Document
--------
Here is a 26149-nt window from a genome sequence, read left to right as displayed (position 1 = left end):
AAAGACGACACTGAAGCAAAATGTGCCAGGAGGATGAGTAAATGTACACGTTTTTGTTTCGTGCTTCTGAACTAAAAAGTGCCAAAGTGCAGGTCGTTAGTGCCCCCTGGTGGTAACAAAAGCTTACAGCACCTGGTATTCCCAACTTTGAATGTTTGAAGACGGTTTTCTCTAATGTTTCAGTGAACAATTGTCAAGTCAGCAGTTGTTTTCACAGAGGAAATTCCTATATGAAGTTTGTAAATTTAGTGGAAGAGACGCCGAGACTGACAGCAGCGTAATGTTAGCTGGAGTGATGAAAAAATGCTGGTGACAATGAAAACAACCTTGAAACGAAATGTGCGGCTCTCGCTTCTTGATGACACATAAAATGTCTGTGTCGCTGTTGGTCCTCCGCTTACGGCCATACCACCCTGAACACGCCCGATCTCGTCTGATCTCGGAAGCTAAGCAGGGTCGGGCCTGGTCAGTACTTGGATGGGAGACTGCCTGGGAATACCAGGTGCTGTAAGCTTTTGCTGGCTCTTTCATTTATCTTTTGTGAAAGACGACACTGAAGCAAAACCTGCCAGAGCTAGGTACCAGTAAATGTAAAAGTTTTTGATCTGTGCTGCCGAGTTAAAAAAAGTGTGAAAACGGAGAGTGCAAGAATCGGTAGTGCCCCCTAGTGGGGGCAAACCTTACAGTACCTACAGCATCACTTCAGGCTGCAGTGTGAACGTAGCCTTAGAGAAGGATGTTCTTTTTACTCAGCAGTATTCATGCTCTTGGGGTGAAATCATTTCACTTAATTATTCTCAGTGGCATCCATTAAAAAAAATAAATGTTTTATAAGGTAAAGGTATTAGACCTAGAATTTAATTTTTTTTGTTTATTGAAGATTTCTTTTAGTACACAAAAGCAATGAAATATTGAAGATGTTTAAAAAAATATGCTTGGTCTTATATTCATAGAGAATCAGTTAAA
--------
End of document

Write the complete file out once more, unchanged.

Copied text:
Here is a 26149-nt window from a genome sequence, read left to right as displayed (position 1 = left end):
AAAGACGACACTGAAGCAAAATGTGCCAGGAGGATGAGTAAATGTACACGTTTTTGTTTCGTGCTTCTGAACTAAAAAGTGCCAAAGTGCAGGTCGTTAGTGCCCCCTGGTGGTAACAAAAGCTTACAGCACCTGGTATTCCCAACTTTGAATGTTTGAAGACGGTTTTCTCTAATGTTTCAGTGAACAATTGTCAAGTCAGCAGTTGTTTTCACAGAGGAAATTCCTATATGAAGTTTGTAAATTTAGTGGAAGAGACGCCGAGACTGACAGCAGCGTAATGTTAGCTGGAGTGATGAAAAAATGCTGGTGACAATGAAAACAACCTTGAAACGAAATGTGCGGCTCTCGCTTCTTGATGACACATAAAATGTCTGTGTCGCTGTTGGTCCTCCGCTTACGGCCATACCACCCTGAACACGCCCGATCTCGTCTGATCTCGGAAGCTAAGCAGGGTCGGGCCTGGTCAGTACTTGGATGGGAGACTGCCTGGGAATACCAGGTGCTGTAAGCTTTTGCTGGCTCTTTCATTTATCTTTTGTGAAAGACGACACTGAAGCAAAACCTGCCAGAGCTAGGTACCAGTAAATGTAAAAGTTTTTGATCTGTGCTGCCGAGTTAAAAAAAGTGTGAAAACGGAGAGTGCAAGAATCGGTAGTGCCCCCTAGTGGGGGCAAACCTTACAGTACCTACAGCATCACTTCAGGCTGCAGTGTGAACGTAGCCTTAGAGAAGGATGTTCTTTTTACTCAGCAGTATTCATGCTCTTGGGGTGAAATCATTTCACTTAATTATTCTCAGTGGCATCCATTAAAAAAAATAAATGTTTTATAAGGTAAAGGTATTAGACCTAGAATTTAATTTTTTTTGTTTATTGAAGATTTCTTTTAGTACACAAAAGCAATGAAATATTGAAGATGTTTAAAAAAATATGCTTGGTCTTATATTCATAGAGAATCAGTTAAA